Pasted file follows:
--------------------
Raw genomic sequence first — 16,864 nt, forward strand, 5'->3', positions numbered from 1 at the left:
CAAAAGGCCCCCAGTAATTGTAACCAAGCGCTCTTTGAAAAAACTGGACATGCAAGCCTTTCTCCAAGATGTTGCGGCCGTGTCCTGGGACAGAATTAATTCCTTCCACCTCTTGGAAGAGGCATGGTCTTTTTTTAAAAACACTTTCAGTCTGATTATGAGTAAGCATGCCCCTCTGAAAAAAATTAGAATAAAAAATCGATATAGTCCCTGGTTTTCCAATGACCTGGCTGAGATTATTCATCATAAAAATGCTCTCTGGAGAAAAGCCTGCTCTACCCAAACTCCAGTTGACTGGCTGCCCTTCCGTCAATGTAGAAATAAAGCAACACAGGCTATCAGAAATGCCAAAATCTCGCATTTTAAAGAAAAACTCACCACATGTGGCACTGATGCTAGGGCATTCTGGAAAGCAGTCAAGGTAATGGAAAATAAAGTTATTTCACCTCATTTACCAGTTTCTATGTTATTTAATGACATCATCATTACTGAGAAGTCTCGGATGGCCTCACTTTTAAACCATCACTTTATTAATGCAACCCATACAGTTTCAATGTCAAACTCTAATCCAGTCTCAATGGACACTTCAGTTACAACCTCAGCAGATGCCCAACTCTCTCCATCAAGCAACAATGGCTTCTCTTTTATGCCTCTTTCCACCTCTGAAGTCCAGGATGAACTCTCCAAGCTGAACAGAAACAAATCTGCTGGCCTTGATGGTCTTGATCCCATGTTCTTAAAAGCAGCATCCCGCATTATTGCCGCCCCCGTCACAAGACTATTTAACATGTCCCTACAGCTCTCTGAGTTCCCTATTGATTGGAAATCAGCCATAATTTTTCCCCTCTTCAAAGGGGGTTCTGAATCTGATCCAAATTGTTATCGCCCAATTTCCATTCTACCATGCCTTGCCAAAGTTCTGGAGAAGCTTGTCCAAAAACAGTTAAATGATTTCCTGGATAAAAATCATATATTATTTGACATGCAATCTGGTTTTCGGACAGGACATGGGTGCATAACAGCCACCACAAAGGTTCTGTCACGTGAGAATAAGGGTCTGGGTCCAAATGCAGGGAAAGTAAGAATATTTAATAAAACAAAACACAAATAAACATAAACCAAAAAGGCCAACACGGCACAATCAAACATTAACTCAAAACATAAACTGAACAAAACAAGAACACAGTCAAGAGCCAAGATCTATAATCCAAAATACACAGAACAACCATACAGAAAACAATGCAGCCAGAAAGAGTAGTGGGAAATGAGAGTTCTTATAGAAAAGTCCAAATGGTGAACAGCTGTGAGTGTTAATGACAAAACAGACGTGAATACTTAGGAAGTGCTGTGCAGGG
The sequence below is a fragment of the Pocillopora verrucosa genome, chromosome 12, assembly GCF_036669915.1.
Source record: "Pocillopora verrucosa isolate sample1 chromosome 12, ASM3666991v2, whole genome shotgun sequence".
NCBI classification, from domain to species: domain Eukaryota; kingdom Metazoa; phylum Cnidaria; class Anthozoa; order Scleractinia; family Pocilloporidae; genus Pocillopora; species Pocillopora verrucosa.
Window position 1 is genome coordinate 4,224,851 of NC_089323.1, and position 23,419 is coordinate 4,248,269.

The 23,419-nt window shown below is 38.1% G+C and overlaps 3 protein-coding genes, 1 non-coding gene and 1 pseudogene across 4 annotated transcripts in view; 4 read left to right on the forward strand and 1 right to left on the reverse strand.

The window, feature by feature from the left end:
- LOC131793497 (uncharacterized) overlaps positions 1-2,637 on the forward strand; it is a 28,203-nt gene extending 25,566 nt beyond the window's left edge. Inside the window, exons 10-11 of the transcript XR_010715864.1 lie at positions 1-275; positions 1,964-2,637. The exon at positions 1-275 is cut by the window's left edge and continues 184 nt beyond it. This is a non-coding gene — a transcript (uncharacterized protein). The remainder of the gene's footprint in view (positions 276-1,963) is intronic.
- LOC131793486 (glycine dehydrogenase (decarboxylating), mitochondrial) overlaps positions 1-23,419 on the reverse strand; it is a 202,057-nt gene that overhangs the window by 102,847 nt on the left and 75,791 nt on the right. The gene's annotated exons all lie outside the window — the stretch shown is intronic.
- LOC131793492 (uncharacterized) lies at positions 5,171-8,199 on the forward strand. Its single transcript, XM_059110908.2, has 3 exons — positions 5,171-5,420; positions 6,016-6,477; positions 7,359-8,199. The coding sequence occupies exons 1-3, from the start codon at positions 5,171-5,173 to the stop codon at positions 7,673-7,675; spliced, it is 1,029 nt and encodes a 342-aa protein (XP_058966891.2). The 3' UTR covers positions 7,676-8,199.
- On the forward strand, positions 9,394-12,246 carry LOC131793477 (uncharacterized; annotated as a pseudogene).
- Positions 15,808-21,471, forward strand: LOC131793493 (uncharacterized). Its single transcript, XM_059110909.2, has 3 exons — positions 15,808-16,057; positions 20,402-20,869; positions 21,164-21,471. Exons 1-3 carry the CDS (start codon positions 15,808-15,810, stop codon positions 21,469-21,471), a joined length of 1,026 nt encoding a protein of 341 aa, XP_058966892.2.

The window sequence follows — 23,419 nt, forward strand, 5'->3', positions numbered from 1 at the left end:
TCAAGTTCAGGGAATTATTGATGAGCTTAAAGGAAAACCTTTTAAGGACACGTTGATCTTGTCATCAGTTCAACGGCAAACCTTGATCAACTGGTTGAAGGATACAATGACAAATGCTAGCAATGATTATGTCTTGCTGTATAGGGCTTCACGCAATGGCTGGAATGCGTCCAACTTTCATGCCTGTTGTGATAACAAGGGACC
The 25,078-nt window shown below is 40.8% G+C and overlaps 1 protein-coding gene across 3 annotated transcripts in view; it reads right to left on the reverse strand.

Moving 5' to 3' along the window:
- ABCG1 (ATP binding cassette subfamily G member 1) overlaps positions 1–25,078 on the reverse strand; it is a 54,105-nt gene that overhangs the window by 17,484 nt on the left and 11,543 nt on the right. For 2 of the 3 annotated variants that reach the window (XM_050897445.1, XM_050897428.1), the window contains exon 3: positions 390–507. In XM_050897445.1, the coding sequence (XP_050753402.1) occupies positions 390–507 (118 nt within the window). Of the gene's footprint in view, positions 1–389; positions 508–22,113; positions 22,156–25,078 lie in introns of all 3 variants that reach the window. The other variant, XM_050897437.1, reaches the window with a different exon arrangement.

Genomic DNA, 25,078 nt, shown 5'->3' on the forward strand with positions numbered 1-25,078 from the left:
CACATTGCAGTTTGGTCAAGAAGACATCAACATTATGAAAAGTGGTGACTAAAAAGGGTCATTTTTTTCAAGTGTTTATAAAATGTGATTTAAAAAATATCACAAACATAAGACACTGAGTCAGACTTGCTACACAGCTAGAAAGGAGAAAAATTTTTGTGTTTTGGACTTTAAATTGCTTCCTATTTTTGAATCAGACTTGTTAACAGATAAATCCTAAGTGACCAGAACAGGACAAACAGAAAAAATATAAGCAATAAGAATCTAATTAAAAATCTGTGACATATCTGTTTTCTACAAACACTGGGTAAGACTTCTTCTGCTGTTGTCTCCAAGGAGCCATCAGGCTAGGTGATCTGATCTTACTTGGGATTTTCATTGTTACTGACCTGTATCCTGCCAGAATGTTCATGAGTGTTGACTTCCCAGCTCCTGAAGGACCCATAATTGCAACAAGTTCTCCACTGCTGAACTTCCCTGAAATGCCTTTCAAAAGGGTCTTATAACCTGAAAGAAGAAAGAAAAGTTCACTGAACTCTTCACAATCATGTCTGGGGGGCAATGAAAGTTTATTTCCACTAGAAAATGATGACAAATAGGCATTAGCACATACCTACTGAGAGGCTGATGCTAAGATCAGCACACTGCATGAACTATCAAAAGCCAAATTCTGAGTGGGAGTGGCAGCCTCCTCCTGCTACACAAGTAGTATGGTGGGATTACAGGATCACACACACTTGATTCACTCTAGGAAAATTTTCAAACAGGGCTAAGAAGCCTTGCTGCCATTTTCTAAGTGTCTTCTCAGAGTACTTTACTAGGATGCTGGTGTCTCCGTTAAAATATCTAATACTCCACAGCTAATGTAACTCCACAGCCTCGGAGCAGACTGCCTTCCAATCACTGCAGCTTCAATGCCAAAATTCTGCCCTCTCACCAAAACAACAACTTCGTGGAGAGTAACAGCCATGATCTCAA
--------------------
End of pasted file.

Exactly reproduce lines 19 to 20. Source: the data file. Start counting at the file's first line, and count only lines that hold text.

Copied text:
Genomic DNA, 25,078 nt, shown 5'->3' on the forward strand with positions numbered 1-25,078 from the left:
CACATTGCAGTTTGGTCAAGAAGACATCAACATTATGAAAAGTGGTGACTAAAAAGGGTCATTTTTTTCAAGTGTTTATAAAATGTGATTTAAAAAATATCACAAACATAAGACACTGAGTCAGACTTGCTACACAGCTAGAAAGGAGAAAAATTTTTGTGTTTTGGACTTTAAATTGCTTCCTATTTTTGAATCAGACTTGTTAACAGATAAATCCTAAGTGACCAGAACAGGACAAACAGAAAAAATATAAGCAATAAGAATCTAATTAAAAATCTGTGACATATCTGTTTTCTACAAACACTGGGTAAGACTTCTTCTGCTGTTGTCTCCAAGGAGCCATCAGGCTAGGTGATCTGATCTTACTTGGGATTTTCATTGTTACTGACCTGTATCCTGCCAGAATGTTCATGAGTGTTGACTTCCCAGCTCCTGAAGGACCCATAATTGCAACAAGTTCTCCACTGCTGAACTTCCCTGAAATGCCTTTCAAAAGGGTCTTATAACCTGAAAGAAGAAAGAAAAGTTCACTGAACTCTTCACAATCATGTCTGGGGGGCAATGAAAGTTTATTTCCACTAGAAAATGATGACAAATAGGCATTAGCACATACCTACTGAGAGGCTGATGCTAAGATCAGCACACTGCATGAACTATCAAAAGCCAAATTCTGAGTGGGAGTGGCAGCCTCCTCCTGCTACACAAGTAGTATGGTGGGATTACAGGATCACACACACTTGATTCACTCTAGGAAAATTTTCAAACAGGGCTAAGAAGCCTTGCTGCCATTTTCTAAGTGTCTTCTCAGAGTACTTTACTAGGATGCTGGTGTCTCCGTTAAAATATCTAATACTCCACAGCTAATGTAACTCCACAGCCTCGGAGCAGACTGCCTTCCAATCACTGCAGCTTCAATGCCAAAATTCTGCCCTCTCACCAAAACAACAACTTCGTGGAGAGTAACAGCCATGATCTCAA